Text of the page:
I’m a big fan of The Atlantic’s Alana Semuels, but wanted to provide some additional context for her piece on the gender gap in college education (Poor Girls are Leaving Their Brothers Behind). There’s no question that women are graduating from high school and pursuing post-secondary education at higher rates than men. As Semuels notes, when it comes to BA attainment, women age 25–29 caught up with men in the early 1990s, and have outpaced them since then. Yet, there’s not much evidence that women are leaving men behind or even catching up with men because of higher education rates.

In 2000, among men and women ages 25–45, about 84 women were employed for every 100 men. The employment rate for both men and women in this age group is lower today than in 2000, but it has only narrowed slightly. Today, it’s about 85 women employed for every 100 men. By contrast, the gender employment gap has narrowed much more in other wealthy nations, largely due to substantial increases in prime-age women’s employment.

When it comes to wages, as IWPR documents, there has been some modest narrowing in the gender earnings ratio in recent years, after roughly a decade of no change, but among full-time workers, women still only earn about 81 percent of what men earn.  Similarly, as researchers at NWLC documented a year ago, despite the increases in women’s educational attainment, they remain vastly overrepresented in poorly compensated occupations. In fact, “women need a bachelor’s degree to avoid being overrepresented in low-wage jobs — while men only need to finish high school.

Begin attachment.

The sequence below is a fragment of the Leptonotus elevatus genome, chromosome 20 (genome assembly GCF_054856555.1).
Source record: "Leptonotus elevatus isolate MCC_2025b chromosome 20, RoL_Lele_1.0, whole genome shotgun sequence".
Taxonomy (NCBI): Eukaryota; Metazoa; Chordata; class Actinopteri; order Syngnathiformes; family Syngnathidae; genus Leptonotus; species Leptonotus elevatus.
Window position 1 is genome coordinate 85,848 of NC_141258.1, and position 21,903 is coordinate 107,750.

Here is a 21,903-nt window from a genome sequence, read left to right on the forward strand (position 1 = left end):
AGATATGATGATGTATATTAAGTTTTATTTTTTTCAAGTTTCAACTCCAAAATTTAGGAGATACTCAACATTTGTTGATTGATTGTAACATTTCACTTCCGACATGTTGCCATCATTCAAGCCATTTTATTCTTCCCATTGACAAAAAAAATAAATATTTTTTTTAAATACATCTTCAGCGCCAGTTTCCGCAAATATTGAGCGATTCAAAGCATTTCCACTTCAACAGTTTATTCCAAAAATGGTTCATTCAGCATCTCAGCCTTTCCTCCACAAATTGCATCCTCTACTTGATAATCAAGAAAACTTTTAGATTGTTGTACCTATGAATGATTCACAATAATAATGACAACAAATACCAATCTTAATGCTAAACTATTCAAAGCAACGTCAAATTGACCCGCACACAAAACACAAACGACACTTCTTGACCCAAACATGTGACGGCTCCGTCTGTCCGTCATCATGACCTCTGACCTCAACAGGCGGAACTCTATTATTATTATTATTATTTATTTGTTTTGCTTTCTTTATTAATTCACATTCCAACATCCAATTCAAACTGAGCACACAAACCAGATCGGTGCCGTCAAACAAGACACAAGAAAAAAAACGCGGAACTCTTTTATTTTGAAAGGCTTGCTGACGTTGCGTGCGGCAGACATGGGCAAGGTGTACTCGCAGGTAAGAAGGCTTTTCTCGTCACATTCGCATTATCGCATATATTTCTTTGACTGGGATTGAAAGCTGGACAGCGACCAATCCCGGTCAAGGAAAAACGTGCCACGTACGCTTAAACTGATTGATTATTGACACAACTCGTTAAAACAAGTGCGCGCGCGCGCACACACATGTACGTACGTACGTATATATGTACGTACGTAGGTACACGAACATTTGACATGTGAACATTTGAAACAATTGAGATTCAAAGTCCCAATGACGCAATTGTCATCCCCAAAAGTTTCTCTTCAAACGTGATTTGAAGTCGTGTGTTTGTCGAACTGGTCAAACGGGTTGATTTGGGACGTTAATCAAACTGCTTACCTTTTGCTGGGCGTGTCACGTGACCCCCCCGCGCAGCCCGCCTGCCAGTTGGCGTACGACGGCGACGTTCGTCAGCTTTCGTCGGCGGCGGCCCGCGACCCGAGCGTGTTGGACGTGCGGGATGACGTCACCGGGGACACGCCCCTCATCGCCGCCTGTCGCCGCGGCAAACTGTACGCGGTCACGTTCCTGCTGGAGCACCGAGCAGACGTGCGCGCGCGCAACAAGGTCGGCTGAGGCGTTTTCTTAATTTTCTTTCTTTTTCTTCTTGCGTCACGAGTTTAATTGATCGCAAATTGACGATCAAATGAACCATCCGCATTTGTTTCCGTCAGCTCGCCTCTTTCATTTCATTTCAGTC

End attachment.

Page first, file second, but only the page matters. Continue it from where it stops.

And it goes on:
Finally, it’s worth noting that women and people of color are disproportionately represented among enrollees in for-profit educational institutions, what sociologist Tressie McMillian Cottom calls "Lower Ed."

Enrollment in Lower Ed institutions spiked in the latter half of the 2000s, in part due to predatory practices. Today, about 63 percent of students enrolled in for-profit institutions are women (compared to 56 percent at public institutions, and 21 percent are black (compared to 8.9 percent at public institutions). (Calculated from Table 3 in this Department of Education report).

This doesn’t mean that we shouldn’t be doing much more to improve educational attainment, but as CEPR researcher Brian Dew put it in his recent report on labor market outcomes for men and women, “the ‘problem with men’ is not specific to men.”